25 June 2007
Mystical Places: Standing Stones
Standing stones are one of the great mysteries of the stone age. Wikipedia boils it down to this:
"Standing stones, orthostats, liths or more commonly, megaliths because of their large and cumbersome size, are solitary stones set vertically in the ground and come in many different varieties. Where they appear in groups together, often in a circular formation, they are sometimes called megalithic monuments. Standing stones are found throughout the world with no known or documented history."
I'm very interested in these structures because standing stones feature prominently in my book, Lords of the Were, and in subsequent stories I'm writing in that same setting. You might also notice the best known of these monuments - Stonehenge - is the current banner for this blog.
There's something mysterious and awe inspiring about these stone rings, and puzzling as well. Why are they there? What was their purpose? Are they really as magical as they seem?
In my books, stone circles are the sites of ancient rites and seats of power for those working on the side of light. You might notice the stones in the distance on my cover for Lords of the Were. The artist, Anne Caine did a wonderful job incorporating all the images I wanted on the cover of this novel. Kudos to her! In this book, the circle of stones is used as a ritual place where the werecreatures gather to celebrate the sabbat of Samhain at the beginning of the story, and later, to work powerful magic against those who would do evil.
A great deal of mysticism and myth has built up around megaliths over the centuries. In fact, many gather at Stonehenge and other sites like it on various pagan holidays to celebrate. One clarification - henges are considered to be slightly different. Again, Wikipedia gives us the definition:
"A henge is a prehistoric architectural structure and is nearly circular or oval-shaped flat area over 20 metres (65 feet) in diameter that is enclosed and delimited by a boundary earthwork that usually comprises a ditch with an external bank. The earthwork permits access to the interior by one, two, or four entrances. Internal components may include portal settings, timber circles, post rings, stone circles, four-stone settings, monoliths, standing posts, pits, coves, post alignments, stone alignments, burials, central mounds, and stakeholes (English Heritage definition).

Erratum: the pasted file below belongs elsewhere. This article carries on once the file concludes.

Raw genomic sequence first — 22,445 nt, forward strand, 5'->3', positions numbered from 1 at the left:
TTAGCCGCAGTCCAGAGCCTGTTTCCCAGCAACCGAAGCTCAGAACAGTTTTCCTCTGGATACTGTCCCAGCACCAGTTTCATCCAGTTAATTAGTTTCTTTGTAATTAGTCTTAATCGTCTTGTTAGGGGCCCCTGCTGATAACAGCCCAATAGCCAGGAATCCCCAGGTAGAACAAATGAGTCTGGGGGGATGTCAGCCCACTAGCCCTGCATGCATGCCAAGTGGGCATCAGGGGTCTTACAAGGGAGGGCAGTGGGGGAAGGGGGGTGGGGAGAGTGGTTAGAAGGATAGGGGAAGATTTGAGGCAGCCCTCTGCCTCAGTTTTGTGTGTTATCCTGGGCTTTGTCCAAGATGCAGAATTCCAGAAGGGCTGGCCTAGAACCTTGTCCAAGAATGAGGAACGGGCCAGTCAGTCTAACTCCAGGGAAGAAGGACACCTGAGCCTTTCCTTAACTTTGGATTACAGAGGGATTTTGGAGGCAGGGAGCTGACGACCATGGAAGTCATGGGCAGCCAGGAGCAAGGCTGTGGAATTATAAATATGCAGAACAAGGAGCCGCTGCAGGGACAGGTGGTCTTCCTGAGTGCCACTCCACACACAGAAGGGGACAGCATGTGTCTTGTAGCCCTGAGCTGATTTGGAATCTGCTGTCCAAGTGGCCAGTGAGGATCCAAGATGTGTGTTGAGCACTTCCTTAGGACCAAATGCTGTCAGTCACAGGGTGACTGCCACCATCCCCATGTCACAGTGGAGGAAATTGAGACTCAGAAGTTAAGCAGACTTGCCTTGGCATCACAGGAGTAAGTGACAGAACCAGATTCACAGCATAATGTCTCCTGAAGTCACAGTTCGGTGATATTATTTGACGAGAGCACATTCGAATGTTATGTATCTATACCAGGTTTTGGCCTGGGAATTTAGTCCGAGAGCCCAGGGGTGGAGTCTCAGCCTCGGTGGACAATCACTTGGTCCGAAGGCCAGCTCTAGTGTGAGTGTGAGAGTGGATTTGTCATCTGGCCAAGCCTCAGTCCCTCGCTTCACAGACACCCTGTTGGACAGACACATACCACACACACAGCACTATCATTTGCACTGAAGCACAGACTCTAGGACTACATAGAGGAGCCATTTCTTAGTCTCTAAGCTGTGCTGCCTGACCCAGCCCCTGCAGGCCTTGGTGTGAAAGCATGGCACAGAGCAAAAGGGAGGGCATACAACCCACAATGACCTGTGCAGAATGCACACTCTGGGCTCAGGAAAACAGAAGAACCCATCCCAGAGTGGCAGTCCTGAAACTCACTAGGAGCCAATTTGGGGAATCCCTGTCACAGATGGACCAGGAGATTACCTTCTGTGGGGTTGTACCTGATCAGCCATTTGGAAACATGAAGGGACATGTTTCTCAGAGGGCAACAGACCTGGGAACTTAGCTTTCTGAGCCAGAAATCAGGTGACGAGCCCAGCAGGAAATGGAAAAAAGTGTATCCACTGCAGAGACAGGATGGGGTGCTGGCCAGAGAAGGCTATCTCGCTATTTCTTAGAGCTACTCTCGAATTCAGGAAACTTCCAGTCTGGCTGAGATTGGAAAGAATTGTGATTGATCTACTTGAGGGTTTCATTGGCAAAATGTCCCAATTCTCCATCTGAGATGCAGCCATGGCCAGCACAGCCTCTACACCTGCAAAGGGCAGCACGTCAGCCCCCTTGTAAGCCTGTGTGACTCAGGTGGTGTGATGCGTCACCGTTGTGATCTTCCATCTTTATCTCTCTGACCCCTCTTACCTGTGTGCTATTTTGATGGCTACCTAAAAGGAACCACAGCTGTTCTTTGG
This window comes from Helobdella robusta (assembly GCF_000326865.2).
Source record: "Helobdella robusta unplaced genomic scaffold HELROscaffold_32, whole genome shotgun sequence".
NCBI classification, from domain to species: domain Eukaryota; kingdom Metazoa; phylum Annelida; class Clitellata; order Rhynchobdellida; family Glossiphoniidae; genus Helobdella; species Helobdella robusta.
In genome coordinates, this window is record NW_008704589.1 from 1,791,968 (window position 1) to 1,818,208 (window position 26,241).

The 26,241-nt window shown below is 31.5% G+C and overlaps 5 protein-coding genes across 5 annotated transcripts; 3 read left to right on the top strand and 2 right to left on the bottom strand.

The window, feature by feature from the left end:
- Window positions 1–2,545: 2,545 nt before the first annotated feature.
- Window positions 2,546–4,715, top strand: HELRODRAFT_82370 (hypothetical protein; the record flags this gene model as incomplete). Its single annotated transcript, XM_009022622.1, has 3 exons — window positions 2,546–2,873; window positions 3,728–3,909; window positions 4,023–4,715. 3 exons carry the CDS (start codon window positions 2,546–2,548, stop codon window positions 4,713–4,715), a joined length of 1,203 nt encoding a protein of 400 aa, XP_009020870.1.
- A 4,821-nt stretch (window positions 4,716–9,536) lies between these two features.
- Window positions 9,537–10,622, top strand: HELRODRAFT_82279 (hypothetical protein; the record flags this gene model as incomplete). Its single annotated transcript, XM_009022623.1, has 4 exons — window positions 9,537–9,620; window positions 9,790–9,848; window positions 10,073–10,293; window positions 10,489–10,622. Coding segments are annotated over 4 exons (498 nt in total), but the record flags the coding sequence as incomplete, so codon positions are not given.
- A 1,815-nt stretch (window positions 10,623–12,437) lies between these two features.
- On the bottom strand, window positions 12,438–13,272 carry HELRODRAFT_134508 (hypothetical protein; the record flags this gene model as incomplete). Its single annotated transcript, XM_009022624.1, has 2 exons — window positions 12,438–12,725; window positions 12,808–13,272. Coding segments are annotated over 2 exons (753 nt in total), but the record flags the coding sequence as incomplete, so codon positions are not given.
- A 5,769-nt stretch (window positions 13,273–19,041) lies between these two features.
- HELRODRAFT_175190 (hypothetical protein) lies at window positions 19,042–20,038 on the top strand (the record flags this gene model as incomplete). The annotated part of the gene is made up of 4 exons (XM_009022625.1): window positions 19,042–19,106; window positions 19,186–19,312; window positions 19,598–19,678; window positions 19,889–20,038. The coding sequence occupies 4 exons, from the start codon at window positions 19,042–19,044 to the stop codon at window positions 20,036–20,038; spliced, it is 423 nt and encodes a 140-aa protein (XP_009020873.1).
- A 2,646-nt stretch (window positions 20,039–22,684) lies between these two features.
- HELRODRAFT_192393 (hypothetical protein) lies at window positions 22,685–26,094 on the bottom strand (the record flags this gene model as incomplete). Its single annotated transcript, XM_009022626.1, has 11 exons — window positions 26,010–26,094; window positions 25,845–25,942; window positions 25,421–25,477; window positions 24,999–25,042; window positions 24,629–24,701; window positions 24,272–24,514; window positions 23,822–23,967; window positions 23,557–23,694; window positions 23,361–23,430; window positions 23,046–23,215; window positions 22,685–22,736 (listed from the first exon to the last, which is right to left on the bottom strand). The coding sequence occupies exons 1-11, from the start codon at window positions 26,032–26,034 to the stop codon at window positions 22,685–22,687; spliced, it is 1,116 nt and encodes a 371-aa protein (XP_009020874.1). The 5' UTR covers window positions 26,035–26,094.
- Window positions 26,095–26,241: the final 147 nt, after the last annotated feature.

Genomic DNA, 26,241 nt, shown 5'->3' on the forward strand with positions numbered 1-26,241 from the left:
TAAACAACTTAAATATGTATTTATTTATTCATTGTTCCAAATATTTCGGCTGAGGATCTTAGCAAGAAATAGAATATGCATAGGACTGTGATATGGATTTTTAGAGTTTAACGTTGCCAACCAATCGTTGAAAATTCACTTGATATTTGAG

Because of the defensive impracticalities of an enclosure with an external bank and an internal ditch (rather than vice versa), henges are considered to have served a ritual, rather than a defensive, purpose.
The word henge is a backformation from Stonehenge, the famous monument in Wiltshire. Stonehenge is not a true henge at all as its ditch runs outside its bank, although there is a small extant external bank as well. This is a modern distinction however, we do not know if ditch placement would have been a significant feature or not to the people who built the monuments."
So the "henge" formation indicates a ritual purpose to scholars who are trying to reverse engineer the function of these amazing structures in the modern world. Regardless of what they are, they seem magical to us today. The idea that Stone Age people could not only create such intricate places, but that they would last so many thousands of years is mind boggling. Yes, I believe, there simply must be some kind of magic involved. Don't you? ;-)